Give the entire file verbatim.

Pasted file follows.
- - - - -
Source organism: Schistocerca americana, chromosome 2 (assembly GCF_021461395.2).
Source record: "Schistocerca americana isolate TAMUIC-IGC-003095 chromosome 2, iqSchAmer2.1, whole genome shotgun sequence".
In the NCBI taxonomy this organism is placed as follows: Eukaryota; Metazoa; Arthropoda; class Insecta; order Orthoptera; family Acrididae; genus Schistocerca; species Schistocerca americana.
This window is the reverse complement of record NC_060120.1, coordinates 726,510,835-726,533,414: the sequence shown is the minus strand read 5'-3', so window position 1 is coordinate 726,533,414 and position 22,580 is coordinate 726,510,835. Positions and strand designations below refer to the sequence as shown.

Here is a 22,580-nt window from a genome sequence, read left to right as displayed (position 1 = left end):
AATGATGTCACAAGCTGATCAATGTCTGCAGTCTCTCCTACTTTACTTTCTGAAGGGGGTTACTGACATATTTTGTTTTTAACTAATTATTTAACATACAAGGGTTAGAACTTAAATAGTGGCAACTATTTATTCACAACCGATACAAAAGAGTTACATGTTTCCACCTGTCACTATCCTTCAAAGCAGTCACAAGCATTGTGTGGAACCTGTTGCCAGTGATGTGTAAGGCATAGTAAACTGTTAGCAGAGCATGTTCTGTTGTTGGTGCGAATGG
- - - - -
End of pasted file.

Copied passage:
Source organism: Schistocerca americana, chromosome 2 (assembly GCF_021461395.2).
Source record: "Schistocerca americana isolate TAMUIC-IGC-003095 chromosome 2, iqSchAmer2.1, whole genome shotgun sequence".
In the NCBI taxonomy this organism is placed as follows: Eukaryota; Metazoa; Arthropoda; class Insecta; order Orthoptera; family Acrididae; genus Schistocerca; species Schistocerca americana.
This window is the reverse complement of record NC_060120.1, coordinates 726,510,835-726,533,414: the sequence shown is the minus strand read 5'-3', so window position 1 is coordinate 726,533,414 and position 22,580 is coordinate 726,510,835. Positions and strand designations below refer to the sequence as shown.

Here is a 22,580-nt window from a genome sequence, read left to right as displayed (position 1 = left end):
AATGATGTCACAAGCTGATCAATGTCTGCAGTCTCTCCTACTTTACTTTCTGAAGGGGGTTACTGACATATTTTGTTTTTAACTAATTATTTAACATACAAGGGTTAGAACTTAAATAGTGGCAACTATTTATTCACAACCGATACAAAAGAGTTACATGTTTCCACCTGTCACTATCCTTCAAAGCAGTCACAAGCATTGTGTGGAACCTGTTGCCAGTGATGTGTAAGGCATAGTAAACTGTTAGCAGAGCATGTTCTGTTGTTGGTGCGAATGG